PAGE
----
Although opinions abound on which chile region represents the true New Mexico flavor, most observers agree that the state’s chile identity is primarily defined by two chile-growing regions: the Chimayó fields in the north of the state, and the Hatch Valley in the south.

Authentic Chimayó chile is orange, smaller than standard chile peppers and noticeably wrinkled with a ridge near the stem, he said. It has a citrusy, smoky flavor and a little rush of heat — “just enough to give you a little bit of sweat on your brow,” he said — and with a savory aftertaste.

If someone wants the real thing, he recommended finding a farm connection, and schmoozing your way into the inner circle. The entire Chimayó Valley probably grows 30 to 40 acres of chile, and only about a third of that is grown to be put on the market, he said.

Ochoa is the largest chile grower in Chimayó, but he said the chile from this region represents a tiny drop in New Mexico’s chile market. This year, for example, he grew two acres of chile — down from his usual four or five acres — and sells it at nearby farmer’s markets.

Noel Trujillo, said he believes the Chimayó chile is a chile truer to the original plant grown throughout the centuries in New Mexico. Academics agree, citing a concept known as “landrace” — a term for plants that evolve into a specific chile “race” after 100 years of repeated seed selection and growth in a geographical area.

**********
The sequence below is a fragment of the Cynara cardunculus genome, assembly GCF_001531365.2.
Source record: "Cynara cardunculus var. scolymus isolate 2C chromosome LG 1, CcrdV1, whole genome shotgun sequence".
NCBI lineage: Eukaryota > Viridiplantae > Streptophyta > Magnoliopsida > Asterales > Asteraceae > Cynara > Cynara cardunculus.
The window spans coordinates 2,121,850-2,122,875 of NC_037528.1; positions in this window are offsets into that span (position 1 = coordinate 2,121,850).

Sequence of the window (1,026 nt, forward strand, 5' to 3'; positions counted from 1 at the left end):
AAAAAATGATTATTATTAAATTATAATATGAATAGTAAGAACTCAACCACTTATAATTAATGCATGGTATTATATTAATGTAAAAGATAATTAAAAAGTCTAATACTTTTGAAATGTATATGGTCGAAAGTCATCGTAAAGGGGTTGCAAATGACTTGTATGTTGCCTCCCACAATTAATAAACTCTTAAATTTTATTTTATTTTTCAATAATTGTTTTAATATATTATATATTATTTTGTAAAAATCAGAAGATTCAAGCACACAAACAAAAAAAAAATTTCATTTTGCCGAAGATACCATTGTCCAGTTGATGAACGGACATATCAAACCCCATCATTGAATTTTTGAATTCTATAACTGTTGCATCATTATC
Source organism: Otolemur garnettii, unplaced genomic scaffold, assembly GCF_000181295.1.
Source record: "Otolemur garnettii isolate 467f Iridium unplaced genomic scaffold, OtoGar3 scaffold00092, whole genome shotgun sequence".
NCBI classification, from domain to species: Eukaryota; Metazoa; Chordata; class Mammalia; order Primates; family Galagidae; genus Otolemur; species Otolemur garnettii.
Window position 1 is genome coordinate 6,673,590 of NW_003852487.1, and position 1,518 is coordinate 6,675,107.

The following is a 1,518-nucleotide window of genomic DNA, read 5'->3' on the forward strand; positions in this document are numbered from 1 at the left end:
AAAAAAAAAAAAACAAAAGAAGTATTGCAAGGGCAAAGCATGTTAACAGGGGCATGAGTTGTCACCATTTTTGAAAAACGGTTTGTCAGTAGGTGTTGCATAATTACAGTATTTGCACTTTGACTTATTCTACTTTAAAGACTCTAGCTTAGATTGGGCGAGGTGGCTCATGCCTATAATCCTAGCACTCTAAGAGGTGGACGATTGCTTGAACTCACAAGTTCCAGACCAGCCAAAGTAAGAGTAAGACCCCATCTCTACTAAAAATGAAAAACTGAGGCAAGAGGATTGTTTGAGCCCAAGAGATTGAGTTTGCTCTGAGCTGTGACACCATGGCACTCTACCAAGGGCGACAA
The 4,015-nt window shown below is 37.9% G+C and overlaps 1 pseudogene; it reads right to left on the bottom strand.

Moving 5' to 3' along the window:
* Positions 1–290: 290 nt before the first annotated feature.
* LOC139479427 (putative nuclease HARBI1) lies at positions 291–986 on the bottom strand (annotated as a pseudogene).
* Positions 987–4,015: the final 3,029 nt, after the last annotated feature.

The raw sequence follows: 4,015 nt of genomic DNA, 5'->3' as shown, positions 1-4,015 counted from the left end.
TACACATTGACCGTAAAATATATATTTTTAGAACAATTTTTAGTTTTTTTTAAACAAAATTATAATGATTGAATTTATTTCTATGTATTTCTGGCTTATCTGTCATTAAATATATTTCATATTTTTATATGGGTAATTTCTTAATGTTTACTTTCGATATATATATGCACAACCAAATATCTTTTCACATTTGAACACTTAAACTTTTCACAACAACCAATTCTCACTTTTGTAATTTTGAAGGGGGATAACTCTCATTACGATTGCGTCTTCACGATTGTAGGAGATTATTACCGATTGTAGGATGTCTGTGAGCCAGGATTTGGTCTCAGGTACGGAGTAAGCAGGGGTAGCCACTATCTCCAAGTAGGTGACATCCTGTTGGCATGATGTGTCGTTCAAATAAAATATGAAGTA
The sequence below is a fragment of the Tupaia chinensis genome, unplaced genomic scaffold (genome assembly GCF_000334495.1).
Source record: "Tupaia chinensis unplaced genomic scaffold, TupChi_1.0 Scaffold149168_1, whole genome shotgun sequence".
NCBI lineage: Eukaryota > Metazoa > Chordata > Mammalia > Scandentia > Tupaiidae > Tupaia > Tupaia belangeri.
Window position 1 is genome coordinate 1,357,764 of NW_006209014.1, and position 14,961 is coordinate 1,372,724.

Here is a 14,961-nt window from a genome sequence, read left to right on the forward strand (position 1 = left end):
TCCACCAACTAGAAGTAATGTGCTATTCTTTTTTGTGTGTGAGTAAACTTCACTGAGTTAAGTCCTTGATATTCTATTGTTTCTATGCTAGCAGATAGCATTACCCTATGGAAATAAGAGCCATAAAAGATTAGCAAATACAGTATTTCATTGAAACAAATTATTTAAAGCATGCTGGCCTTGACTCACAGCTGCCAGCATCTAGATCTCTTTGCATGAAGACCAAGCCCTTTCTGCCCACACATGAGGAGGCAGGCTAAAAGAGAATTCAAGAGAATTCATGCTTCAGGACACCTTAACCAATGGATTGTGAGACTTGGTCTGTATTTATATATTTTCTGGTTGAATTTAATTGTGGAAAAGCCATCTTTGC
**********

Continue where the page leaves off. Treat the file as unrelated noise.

“The seed from landrace chiles was passed on from generation to generation, bringing forward genetic traits that allowed for adaptation to the unique growing conditions in northern New Mexico,” said Dr. Stephanie Walker, extension vegetable specialist at New Mexico State University, in an NMSU academic article titled “The Landrace Chiles of Northern New Mexico” in 2016. “‘Chimayó,’ the chile pepper landrace from the small village of Chimayó, is the most well known of the New Mexico landraces,” she says in the article.